Even if a path to citizenship didn’t make it through, at least it looked like there would be some type of immigration reform. But now even partial reform seems impossible.
The Senate Gang of Eight’s bill has been pushed further and further back. A number of other issues–most recently the government shutdown and the debt ceiling — have distracted a Congress that is unable to multi-task.
The public, with the exception of Latinos most affected by immigration, has also forgotten about the once hot issue of immigration reform.
Immigration is one of those issues that politicians don’t like to touch with ten-foot poles. That’s in off election years. And now we are in the 2014 mid-term election season. In other words, immigration reform is dead.
But the larger issue of immigration is just heating up.
Just ask Texan Dan Patrick, who is running for Lt. Governor in 2014. This week Republican state senator Patrick released his first ad where he highlights how he will stop in-state college tuition for undocumented immigrants, halt sanctuary cities, and secure the border.
While Patrick was the first to release an anti-immigrant ad, his fellow Republican opponents have been quick to note that they are also opposed to illegal immigration and in-state tuition. It’s an anti-immigrant arms race with no candidate wanting to be left in the cold without an anti-immigrant stockpile. This arms race was on full display during the 2012 Republican presidential primary when each candidate (with the exception of Newt Gingrich) strived to out anti-immigrant one another, whether by proposing electric fences or self-deportation.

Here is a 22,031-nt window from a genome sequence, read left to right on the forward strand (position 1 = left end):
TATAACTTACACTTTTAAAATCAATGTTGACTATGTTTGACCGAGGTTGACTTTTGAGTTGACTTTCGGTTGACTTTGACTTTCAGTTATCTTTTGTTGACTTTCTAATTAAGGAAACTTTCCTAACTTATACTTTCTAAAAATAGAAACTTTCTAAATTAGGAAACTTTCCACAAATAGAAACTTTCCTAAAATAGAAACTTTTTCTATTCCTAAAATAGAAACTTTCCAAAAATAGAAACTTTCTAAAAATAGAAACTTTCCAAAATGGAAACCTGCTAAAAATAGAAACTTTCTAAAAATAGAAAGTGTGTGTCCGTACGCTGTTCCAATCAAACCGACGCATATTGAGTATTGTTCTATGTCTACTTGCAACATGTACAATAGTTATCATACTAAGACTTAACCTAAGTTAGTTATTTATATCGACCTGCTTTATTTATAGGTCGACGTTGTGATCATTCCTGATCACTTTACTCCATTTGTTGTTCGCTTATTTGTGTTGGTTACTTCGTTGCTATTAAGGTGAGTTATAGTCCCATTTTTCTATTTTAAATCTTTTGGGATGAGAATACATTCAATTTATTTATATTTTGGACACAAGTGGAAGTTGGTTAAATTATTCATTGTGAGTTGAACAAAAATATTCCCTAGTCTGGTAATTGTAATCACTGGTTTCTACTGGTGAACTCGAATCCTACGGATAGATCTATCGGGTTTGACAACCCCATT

And the anti-immigrant fever will soon spread across the country. Texas is not only a deeply red state, it is at the forefront of Republican policies, whether it’s of the ilk of George W. Bush or Ted Cruz. Texas is a thought leader when it comes to conservative GOP politics.
The Quien es mas anti-immigrant macho contest has begun.
For the upcoming mid-term we are in store for a replay of the 2010 election, which was notable for its anti-immigrant campaign mobilization. While next year’s anti-immigrant ads are sure to be new and improved I wanted to go back and look at some of my favorite ones.
There was Nevada Senate candidate Sharon Angle’s ad, Waves, referring to the “waves of illegal aliens streaming across our border joining violent gangs.” Then there was Senator David Vitter’s ad, Welcome Sign, accusing his opponent of inviting illegals over to cash in on US freebies. And North Carolina Representative Renee Elmers’ ad, Victory Mosques, made sure to not just give Latino immigrants all of the attention.
Running against immigration is a time-honored tradition in the United States going back to the days of the Chinese Exclusion Act of the late 1800s. In contrast, running in favor of immigration is a nearly impossible task. While Americans may be nostalgic about their own immigrant past, they are not likely to embrace new generations with open arms.
And with an economy that is still struggling, immigrants once again become easy political scapegoats.
The task for immigrant advocates going forward is no longer one of offense but of defense. Putting energy into moving the ball forward with immigration legislation in Congress will not pay off. Instead immigrant advocates need to keep the pitch of the anti-immigrant rhetoric down to the best of their abilities.
Dr. Victoria M. DeFrancesco Soto is an NBC Latino contributor, Senior Analyst for Latino Decisions and Fellow at the Center for Politics and Governance at the LBJ School of Public Affairs at the University of Texas, at Austin.